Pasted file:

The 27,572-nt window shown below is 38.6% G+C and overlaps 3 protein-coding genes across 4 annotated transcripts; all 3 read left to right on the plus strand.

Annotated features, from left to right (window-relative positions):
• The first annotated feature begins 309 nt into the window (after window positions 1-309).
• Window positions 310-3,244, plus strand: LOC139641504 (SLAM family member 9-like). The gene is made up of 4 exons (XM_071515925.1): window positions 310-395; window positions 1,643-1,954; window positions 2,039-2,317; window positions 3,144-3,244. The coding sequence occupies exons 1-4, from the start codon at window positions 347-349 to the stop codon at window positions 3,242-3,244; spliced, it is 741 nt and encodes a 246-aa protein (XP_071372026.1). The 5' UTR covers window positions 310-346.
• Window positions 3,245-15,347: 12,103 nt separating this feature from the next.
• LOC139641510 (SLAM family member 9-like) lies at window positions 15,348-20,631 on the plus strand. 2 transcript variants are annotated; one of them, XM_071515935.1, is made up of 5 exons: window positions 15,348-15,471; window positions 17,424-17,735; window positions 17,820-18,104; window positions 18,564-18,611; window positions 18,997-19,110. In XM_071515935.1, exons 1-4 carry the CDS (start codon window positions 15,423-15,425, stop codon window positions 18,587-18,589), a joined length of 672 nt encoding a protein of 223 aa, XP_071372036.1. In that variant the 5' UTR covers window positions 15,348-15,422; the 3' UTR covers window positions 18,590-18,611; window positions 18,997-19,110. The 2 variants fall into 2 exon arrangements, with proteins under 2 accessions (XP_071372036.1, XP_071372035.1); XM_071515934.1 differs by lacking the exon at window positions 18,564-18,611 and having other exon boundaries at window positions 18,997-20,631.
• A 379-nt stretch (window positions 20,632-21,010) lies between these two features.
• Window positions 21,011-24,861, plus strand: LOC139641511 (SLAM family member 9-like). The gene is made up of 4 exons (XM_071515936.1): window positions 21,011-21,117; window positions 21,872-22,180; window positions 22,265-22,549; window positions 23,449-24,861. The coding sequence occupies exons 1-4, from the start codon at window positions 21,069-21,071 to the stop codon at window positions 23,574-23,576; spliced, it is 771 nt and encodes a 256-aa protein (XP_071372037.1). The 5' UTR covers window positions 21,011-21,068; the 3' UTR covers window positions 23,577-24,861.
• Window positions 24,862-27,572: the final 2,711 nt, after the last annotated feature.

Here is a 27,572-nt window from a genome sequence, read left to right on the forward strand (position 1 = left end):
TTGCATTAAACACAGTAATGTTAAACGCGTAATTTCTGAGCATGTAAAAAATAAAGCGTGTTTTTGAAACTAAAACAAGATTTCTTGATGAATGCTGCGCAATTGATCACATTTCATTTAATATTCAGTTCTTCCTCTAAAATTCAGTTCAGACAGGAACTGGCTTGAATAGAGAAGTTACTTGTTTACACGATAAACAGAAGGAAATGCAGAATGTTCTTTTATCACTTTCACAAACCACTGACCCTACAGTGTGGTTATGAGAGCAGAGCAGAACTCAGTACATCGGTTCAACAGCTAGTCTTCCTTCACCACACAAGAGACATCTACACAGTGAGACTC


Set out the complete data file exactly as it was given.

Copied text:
The 27,572-nt window shown below is 38.6% G+C and overlaps 3 protein-coding genes across 4 annotated transcripts; all 3 read left to right on the plus strand.

Annotated features, from left to right (window-relative positions):
• The first annotated feature begins 309 nt into the window (after window positions 1-309).
• Window positions 310-3,244, plus strand: LOC139641504 (SLAM family member 9-like). The gene is made up of 4 exons (XM_071515925.1): window positions 310-395; window positions 1,643-1,954; window positions 2,039-2,317; window positions 3,144-3,244. The coding sequence occupies exons 1-4, from the start codon at window positions 347-349 to the stop codon at window positions 3,242-3,244; spliced, it is 741 nt and encodes a 246-aa protein (XP_071372026.1). The 5' UTR covers window positions 310-346.
• Window positions 3,245-15,347: 12,103 nt separating this feature from the next.
• LOC139641510 (SLAM family member 9-like) lies at window positions 15,348-20,631 on the plus strand. 2 transcript variants are annotated; one of them, XM_071515935.1, is made up of 5 exons: window positions 15,348-15,471; window positions 17,424-17,735; window positions 17,820-18,104; window positions 18,564-18,611; window positions 18,997-19,110. In XM_071515935.1, exons 1-4 carry the CDS (start codon window positions 15,423-15,425, stop codon window positions 18,587-18,589), a joined length of 672 nt encoding a protein of 223 aa, XP_071372036.1. In that variant the 5' UTR covers window positions 15,348-15,422; the 3' UTR covers window positions 18,590-18,611; window positions 18,997-19,110. The 2 variants fall into 2 exon arrangements, with proteins under 2 accessions (XP_071372036.1, XP_071372035.1); XM_071515934.1 differs by lacking the exon at window positions 18,564-18,611 and having other exon boundaries at window positions 18,997-20,631.
• A 379-nt stretch (window positions 20,632-21,010) lies between these two features.
• Window positions 21,011-24,861, plus strand: LOC139641511 (SLAM family member 9-like). The gene is made up of 4 exons (XM_071515936.1): window positions 21,011-21,117; window positions 21,872-22,180; window positions 22,265-22,549; window positions 23,449-24,861. The coding sequence occupies exons 1-4, from the start codon at window positions 21,069-21,071 to the stop codon at window positions 23,574-23,576; spliced, it is 771 nt and encodes a 256-aa protein (XP_071372037.1). The 5' UTR covers window positions 21,011-21,068; the 3' UTR covers window positions 23,577-24,861.
• Window positions 24,862-27,572: the final 2,711 nt, after the last annotated feature.

Here is a 27,572-nt window from a genome sequence, read left to right on the forward strand (position 1 = left end):
TTGCATTAAACACAGTAATGTTAAACGCGTAATTTCTGAGCATGTAAAAAATAAAGCGTGTTTTTGAAACTAAAACAAGATTTCTTGATGAATGCTGCGCAATTGATCACATTTCATTTAATATTCAGTTCTTCCTCTAAAATTCAGTTCAGACAGGAACTGGCTTGAATAGAGAAGTTACTTGTTTACACGATAAACAGAAGGAAATGCAGAATGTTCTTTTATCACTTTCACAAACCACTGACCCTACAGTGTGGTTATGAGAGCAGAGCAGAACTCAGTACATCGGTTCAACAGCTAGTCTTCCTTCACCACACAAGAGACATCTACACAGTGAGACTC